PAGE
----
In New York, women were admitted to the state medical society in 1877. In Massachusetts the question first arose in 1872 with reference to the application of Dr. Susan Dimmock, a graduate of New England Female Medical College and the University of Zurich Medical School. Her application was denied. Ten years later Dr. James Chadwick published a report which cited contributions of the first generation of New York Infirmary school graduates. This was used by advocates of women’s medical education of obtain access to the Massachusetts Medical Society. Women were officially admitted to this body in 1874. The Pennsylvania society, however, did not relent in its adamant refusal to recognize female physicians until 1915, when the American Medical Association admitted its first female members. 37

In 1910 the Flexner report of medical education indicated that

Women have no apparent a function in certain specialties and seemingly so assured of a place in general medicine under some obvious limitations that the struggle for wider educational opportunities for the sex were destined to early success. 38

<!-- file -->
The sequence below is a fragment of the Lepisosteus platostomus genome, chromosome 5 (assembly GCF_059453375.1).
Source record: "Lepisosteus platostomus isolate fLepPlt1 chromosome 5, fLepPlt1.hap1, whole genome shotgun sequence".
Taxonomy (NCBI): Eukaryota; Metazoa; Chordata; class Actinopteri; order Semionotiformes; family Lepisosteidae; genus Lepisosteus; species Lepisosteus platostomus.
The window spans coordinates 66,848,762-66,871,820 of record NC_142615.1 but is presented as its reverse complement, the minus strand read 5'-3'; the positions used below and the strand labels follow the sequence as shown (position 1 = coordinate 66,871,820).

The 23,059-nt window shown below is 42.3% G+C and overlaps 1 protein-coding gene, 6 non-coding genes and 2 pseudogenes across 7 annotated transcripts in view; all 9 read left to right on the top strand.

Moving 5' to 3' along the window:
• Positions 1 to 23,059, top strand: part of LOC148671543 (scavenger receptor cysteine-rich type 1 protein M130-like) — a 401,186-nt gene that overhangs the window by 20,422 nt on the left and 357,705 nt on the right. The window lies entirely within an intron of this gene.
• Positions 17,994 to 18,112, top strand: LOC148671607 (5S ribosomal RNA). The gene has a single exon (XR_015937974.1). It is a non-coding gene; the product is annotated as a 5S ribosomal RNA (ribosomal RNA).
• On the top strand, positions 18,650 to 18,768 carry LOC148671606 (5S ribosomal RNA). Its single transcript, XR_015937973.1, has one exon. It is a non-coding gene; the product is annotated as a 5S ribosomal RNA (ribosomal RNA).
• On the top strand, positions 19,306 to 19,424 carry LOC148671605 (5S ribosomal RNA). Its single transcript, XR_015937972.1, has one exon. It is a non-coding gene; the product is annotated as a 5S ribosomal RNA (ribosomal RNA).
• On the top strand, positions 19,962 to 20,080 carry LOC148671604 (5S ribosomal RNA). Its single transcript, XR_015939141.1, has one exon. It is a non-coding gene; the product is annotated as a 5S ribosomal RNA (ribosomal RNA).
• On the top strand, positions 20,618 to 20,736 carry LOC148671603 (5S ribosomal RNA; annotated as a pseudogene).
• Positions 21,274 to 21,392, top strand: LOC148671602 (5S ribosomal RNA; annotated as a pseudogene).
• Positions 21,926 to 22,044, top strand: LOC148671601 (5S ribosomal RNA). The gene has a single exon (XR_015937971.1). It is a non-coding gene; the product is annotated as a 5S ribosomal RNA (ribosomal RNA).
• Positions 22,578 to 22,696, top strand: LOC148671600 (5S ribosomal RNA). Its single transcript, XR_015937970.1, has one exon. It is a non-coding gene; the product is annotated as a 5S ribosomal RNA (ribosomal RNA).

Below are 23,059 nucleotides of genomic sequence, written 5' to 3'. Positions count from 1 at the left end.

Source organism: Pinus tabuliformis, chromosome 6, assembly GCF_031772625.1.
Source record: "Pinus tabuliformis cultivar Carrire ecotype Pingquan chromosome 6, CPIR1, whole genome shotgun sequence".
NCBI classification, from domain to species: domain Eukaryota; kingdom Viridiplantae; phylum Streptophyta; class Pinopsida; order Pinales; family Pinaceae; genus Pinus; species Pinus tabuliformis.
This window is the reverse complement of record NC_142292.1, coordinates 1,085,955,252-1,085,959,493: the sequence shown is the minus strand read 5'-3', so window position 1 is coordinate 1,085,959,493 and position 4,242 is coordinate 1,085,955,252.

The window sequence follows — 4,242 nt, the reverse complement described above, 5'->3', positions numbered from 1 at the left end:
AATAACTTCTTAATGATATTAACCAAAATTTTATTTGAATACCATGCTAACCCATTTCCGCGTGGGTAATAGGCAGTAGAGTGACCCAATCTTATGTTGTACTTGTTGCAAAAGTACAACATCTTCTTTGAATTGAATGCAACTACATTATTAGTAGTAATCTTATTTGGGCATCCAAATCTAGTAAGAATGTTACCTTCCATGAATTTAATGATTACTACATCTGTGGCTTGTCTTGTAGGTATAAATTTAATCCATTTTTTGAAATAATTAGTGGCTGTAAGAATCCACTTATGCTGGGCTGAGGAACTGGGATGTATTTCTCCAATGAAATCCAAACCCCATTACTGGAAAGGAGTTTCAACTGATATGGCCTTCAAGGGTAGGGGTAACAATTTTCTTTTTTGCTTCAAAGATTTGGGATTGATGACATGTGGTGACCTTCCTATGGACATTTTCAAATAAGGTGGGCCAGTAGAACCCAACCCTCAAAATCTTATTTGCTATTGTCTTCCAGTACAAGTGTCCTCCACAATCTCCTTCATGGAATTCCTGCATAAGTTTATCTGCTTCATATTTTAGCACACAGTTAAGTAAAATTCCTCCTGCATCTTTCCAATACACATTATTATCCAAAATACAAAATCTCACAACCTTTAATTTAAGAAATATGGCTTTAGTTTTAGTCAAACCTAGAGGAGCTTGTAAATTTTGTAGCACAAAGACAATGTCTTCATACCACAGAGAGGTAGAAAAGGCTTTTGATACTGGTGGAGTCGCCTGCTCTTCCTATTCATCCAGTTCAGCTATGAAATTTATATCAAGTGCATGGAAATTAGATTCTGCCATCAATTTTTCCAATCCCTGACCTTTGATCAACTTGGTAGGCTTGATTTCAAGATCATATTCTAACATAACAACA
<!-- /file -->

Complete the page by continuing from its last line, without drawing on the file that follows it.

Flexner advocated co-education, in the medical schools rather than the strengthening of sex segregated facilities:

The benefits would be shared by men without loss to women students, but…if separate medical schools and hospitals are not be developed for women, intern privileges must be granted to women graduates on the same terms as men. 39

Although Flexner expressed strong reservation about the medical education of women in American, he did advocate its continuation. With the growth of the number of female physicians, educational opportunities and recognition were continually expanding. The trend was anticipated by Dr. Mary Putnam Jacobi in a prophetic article of 1882: